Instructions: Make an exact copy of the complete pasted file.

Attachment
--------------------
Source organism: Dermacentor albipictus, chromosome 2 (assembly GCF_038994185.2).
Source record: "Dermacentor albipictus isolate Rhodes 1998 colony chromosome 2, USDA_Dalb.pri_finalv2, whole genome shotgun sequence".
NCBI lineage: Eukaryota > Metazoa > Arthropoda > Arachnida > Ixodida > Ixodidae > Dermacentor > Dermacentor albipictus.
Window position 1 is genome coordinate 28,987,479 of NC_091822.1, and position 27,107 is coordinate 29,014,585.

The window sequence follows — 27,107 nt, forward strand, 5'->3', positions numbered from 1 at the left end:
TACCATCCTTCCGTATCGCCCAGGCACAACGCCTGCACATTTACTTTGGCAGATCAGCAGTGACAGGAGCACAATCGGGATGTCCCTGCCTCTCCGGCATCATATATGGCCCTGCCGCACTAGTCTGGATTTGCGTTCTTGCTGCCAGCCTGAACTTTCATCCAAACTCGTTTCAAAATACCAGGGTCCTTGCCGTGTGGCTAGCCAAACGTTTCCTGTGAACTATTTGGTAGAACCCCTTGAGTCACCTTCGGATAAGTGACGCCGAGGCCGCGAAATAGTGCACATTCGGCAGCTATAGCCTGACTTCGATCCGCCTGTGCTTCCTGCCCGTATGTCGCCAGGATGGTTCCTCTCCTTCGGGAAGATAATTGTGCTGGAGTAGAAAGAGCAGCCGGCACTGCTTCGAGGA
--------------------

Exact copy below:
Source organism: Dermacentor albipictus, chromosome 2 (assembly GCF_038994185.2).
Source record: "Dermacentor albipictus isolate Rhodes 1998 colony chromosome 2, USDA_Dalb.pri_finalv2, whole genome shotgun sequence".
NCBI lineage: Eukaryota > Metazoa > Arthropoda > Arachnida > Ixodida > Ixodidae > Dermacentor > Dermacentor albipictus.
Window position 1 is genome coordinate 28,987,479 of NC_091822.1, and position 27,107 is coordinate 29,014,585.

The window sequence follows — 27,107 nt, forward strand, 5'->3', positions numbered from 1 at the left end:
TACCATCCTTCCGTATCGCCCAGGCACAACGCCTGCACATTTACTTTGGCAGATCAGCAGTGACAGGAGCACAATCGGGATGTCCCTGCCTCTCCGGCATCATATATGGCCCTGCCGCACTAGTCTGGATTTGCGTTCTTGCTGCCAGCCTGAACTTTCATCCAAACTCGTTTCAAAATACCAGGGTCCTTGCCGTGTGGCTAGCCAAACGTTTCCTGTGAACTATTTGGTAGAACCCCTTGAGTCACCTTCGGATAAGTGACGCCGAGGCCGCGAAATAGTGCACATTCGGCAGCTATAGCCTGACTTCGATCCGCCTGTGCTTCCTGCCCGTATGTCGCCAGGATGGTTCCTCTCCTTCGGGAAGATAATTGTGCTGGAGTAGAAAGAGCAGCCGGCACTGCTTCGAGGA